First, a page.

Five on the Fly: David Crockett

Five on the Fly: David Crockett

Five on the Fly: David Crockett




WHO: David Crockett

POSITION:
Regional Aircraft
Sales Manager,
Cutter Aviation, TBM

HOMEBASE:
San Antonio, TX

RATINGS:
Commercial
ASEL
AMEL
CFII ASEL

HOURS:
7,300 (with 3,000+
hours in TBMs)

 

1. Can you summarize Cutter Aviation’s history serving the aviation community? 

Cutter is the oldest, continuously operated family-owned aircraft sales and service company in the world, having started 90 years ago. Today, we are the largest distributor of four major brands of aircraft: Piper, TBM, Pilatus, and HondaJet. We also offer three in-house full-service centers that specialize in the maintenance of those brands. We have been a leader in this business for years, and with the fourth generation of Cutter now coming onboard, we will be a leader in this business for many more. 

2. What are the top reasons you see owner-pilots stepping up into turbine aircraft?

Most buyers stepping up to a turbine do so because of the increase in performance and reliability. Pressurization and known ice capability often play a big part as well. For those stepping up to TBM specifically, the number one reason we see is they want the best of the best – that is how they perceive the TBM and the PT6A engine. Pilots and even non-pilots have heard of the reputation, quality, efficiency, and performance of the TBM and the PT6A. We find it is a life goal of many pilots to own one in their lifetime. 

3. The TBM is the fastest single-engine turboprop on the market. How do you prepare customers who are moving up from lesser performance?

Training is the key to any transition. With each TBM sold, we evaluate the buyer’s previous experience and create a training program custom to their needs. In some cases, a low-time pilot may need several months and many hours of real-world flying with a mentor following initial training to be comfortable and safe. Highly experienced pilots can typically get away with an initial training program alone. The TBM lands at 85 KIAS and has approach speeds similar to just about any high-performance single-engine piston plane which makes the transition easier.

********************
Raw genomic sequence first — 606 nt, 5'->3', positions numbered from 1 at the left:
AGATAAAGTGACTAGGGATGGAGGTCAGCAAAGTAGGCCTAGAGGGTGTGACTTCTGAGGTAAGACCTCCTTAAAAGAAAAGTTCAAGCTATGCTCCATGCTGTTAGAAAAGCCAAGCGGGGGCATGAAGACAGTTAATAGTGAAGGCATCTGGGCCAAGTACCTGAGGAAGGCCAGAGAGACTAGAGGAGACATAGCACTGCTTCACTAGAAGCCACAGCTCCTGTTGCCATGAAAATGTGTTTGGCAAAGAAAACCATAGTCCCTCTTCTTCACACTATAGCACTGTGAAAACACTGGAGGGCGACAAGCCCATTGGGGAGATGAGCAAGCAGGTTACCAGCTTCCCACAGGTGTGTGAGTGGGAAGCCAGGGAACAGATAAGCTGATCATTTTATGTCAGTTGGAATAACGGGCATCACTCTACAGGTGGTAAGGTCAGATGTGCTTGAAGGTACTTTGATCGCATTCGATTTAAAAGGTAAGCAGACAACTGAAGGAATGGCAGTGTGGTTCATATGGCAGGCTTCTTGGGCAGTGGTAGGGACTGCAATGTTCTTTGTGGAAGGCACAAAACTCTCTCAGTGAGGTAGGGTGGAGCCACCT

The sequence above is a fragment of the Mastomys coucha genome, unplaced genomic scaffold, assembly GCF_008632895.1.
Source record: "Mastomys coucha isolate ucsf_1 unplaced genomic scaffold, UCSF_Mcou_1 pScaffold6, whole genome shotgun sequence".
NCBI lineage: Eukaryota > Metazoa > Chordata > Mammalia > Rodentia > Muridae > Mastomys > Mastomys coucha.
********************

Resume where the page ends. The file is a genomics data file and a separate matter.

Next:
4. Excluding speed, what other qualities of the TBM do you also like to highlight?

Quality of build: I believe no other company produces a better designed or constructed civilian airplane of this type. One could argue that some are equals, but none are truly better. The quality is easy to see and prove.

Ease of flying: This is best shown in a demo flight, but there is nothing difficult about a TBM when it comes to flying the plane. It is a very stable, docile plane that with the right training and experience anyone can fly.    

Ownership experience: Between the factory, distributors and the TBM owners, this is a one of a kind group – almost like an exclusive club. Everyone involved is very supportive of the product and strive to make the ownership experience the best it can be. (Also, it bears mentioning that the factory-paid 5-year warranty and maintenance program is unmatched). 

Good looks: The TBM is one of the best-looking aircraft on the market today. It looks fast just sitting on the ramp. There are a lot of jets out there that tend to blend together. But if you pull up in a TBM, people notice.

5. What is one of the most interesting or fun aircraft you have ever flown? 

In my 30 years of flying, I have worked over 21 years for either a manufacturer or a distributor of new aircraft. I rarely fly anything that has more than 100 hours on it, and in most cases, the planes are less than 90 days old. So, it is impossible not to love flying new aircraft and enjoying the power of the latest avionics. That being said, I do also have a fondness for old classic planes – especially those designed in the 1930s through the 50s. I think for the sheer enjoyment of flying, my favorite (fun) plane would be a 1948 Cessna 170 with fabric wings and 145 hp engine. I had the pleasure of flying that one for about four years – simple stick and rudder at its finest. Airplanes I have not yet had the chance to experience but would be on my bucket list, are the DC-3 and the Beech 18. 

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